At Ascent, inducting a plane into storage can take up to two weeks, depending on the size of the plane and the specific requirements of the airline’s or manufacturer’s program. Sometimes the engines, which are the most valuable parts of the plane, aren’t owned by the airline, but leased. So, they could be removed and returned to their owner.

If the engines stay on the plane, “you may or may not preserve (them), which involves draining the normal oil and placing preservative oil inside the tanks,” Querio explained. “You will totally secure the aircraft. You’ll deactivate certain systems, cover all the openings, cover all windows, and cover the landing gear and tires to protect them from the elements.”

Those covers are made from special materials designed to repel the heat at places like Pinal. The low humidity of the American Southwest’s high desert is what makes it attractive for aircraft storage, despite the heat: corrosion isn’t the problem it would be in more humid climates. And with the wide-open spaces of the Southwest, there’s usually room for lots of planes at these facilities. Right now, Ascent has between 150 and 200 aircraft, with “capacity for 400 and up to 500 if it’s the right mix of aircraft,” Querio said. In Europe, Tarmac Aerosave — a joint venture between Airbus, Safran and Suez — has room for more than 300 aircraft in Spain and France.

Depending on the owner’s requirements, regular maintenance on a plane in storage could include rolling the plane so that the tires don’t get flat-spotted, or opening the cabin doors to circulate the stale air.

“For storage, you have quite a lot to do in the beginning, and then you can keep the aircraft with very, very little maintenance during the [storage] time. You don’t need to regularly power up the aircraft electrics, hydraulics and pneumatics,” Maier said.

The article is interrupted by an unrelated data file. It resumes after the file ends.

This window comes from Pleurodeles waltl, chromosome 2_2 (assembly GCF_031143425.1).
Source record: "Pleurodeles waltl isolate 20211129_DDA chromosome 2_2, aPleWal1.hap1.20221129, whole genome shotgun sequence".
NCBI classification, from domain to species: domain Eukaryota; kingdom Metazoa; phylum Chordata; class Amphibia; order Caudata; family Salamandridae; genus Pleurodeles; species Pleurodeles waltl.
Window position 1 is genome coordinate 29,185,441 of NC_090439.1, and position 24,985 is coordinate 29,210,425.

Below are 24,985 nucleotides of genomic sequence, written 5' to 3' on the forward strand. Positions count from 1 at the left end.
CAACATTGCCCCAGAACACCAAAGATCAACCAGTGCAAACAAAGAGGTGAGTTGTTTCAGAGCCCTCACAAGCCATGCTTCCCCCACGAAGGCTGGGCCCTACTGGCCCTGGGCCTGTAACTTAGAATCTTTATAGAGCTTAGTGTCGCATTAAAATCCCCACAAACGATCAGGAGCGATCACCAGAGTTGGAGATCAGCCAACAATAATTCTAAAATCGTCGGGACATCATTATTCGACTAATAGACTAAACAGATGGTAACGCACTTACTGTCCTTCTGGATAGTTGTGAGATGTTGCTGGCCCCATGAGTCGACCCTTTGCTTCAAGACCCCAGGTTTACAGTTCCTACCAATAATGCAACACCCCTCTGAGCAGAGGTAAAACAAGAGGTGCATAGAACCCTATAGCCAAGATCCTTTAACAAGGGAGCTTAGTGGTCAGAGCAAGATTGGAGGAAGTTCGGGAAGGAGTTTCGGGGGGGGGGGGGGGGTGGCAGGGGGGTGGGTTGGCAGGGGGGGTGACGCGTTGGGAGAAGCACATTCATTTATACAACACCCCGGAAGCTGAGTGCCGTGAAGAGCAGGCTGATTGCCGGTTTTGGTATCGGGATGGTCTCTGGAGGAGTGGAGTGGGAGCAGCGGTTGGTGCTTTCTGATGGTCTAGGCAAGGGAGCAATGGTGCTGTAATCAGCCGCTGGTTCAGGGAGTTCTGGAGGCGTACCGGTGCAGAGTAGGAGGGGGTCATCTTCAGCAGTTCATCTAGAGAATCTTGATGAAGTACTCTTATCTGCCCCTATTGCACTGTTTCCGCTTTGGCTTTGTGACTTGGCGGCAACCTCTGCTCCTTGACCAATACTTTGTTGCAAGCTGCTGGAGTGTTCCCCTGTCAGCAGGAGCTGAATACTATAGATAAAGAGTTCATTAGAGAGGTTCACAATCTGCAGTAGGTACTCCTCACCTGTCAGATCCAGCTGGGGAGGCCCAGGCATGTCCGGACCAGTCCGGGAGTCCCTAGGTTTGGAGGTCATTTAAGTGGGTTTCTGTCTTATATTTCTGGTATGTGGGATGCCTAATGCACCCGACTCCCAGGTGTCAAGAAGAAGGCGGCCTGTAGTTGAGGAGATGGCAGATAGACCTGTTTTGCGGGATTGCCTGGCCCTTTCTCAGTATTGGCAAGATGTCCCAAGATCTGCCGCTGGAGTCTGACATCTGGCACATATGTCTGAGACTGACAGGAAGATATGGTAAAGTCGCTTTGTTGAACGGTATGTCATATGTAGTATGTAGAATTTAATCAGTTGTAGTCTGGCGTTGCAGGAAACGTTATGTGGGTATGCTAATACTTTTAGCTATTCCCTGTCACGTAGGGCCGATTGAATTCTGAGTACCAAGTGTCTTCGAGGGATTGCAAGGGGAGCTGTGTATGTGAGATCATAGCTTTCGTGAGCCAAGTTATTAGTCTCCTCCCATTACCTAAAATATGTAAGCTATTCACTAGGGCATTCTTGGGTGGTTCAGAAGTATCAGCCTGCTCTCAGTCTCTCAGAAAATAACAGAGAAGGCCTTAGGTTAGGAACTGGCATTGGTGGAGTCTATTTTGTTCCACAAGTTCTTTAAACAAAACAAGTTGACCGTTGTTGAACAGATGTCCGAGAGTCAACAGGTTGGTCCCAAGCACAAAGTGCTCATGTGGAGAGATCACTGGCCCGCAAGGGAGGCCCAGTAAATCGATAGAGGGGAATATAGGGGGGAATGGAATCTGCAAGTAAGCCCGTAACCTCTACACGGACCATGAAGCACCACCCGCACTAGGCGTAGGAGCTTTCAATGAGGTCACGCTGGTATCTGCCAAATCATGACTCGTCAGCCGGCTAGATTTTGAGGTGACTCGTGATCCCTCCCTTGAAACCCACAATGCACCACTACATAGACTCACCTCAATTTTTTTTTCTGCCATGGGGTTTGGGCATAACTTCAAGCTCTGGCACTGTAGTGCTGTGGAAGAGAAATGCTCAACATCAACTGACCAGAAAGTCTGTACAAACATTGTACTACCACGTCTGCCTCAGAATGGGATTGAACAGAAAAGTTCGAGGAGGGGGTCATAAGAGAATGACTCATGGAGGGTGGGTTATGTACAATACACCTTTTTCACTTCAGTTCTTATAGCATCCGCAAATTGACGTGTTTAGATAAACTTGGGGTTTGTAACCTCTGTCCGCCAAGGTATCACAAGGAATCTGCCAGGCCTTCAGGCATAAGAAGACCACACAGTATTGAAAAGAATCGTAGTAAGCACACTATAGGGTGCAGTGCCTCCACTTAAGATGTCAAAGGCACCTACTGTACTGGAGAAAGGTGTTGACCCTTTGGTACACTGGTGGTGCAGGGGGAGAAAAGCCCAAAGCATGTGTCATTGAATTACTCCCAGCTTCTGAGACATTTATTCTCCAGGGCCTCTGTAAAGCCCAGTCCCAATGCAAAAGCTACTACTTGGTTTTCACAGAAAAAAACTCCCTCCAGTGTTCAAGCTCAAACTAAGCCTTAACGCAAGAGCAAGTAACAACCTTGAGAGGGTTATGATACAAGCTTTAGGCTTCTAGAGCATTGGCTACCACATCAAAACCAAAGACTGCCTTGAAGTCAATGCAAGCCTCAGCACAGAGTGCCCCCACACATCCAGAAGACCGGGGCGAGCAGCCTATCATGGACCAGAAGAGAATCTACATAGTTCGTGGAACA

But while maintenance needs might be low when a plane is in storage, there’s still a clock ticking, at least for Airbus planes.

“Currently we have a requirement, if an aircraft has been in storage for two years, you need to bring it back to operability and do a short non-revenue flight, and then you can put it back into storage for another two years,” Maier said.

That process can be time-consuming and expensive, and instead, an aircraft owner may decide to recycle the plane.

“An aircraft needs to be properly disposed of in order to both retain the most potential in resale value of the parts and also for ecological reasons,” Maier said. “There is a lot of worth in an aircraft, even in its second life.”

But Maier explained it’s important to show that parts taken from aircraft are airworthy, with a trackable history of authenticity.

“The most convenient form to do that is that they are installed on an airworthy aircraft. At the moment that you have an aircraft that is deregistered, then it’s much more complicated to resell the part and install it on another aircraft.”

And although it might be jarring to watch a retired plane meet its end in the jaws of a metal-mashing monster, Querio is philosophical about it: “You know there’s a bit of melancholy there. But you realize that like the human life, it’s part of the life cycle and it’s out with the old and in with the new. When you’re crunching aircraft, that means that there’s new technology, better and newer products and new innovations are out there in the industry.”

Read the original story on The Points Guy

2019-11-02T12:23:58+00:00 July 4th, 2019|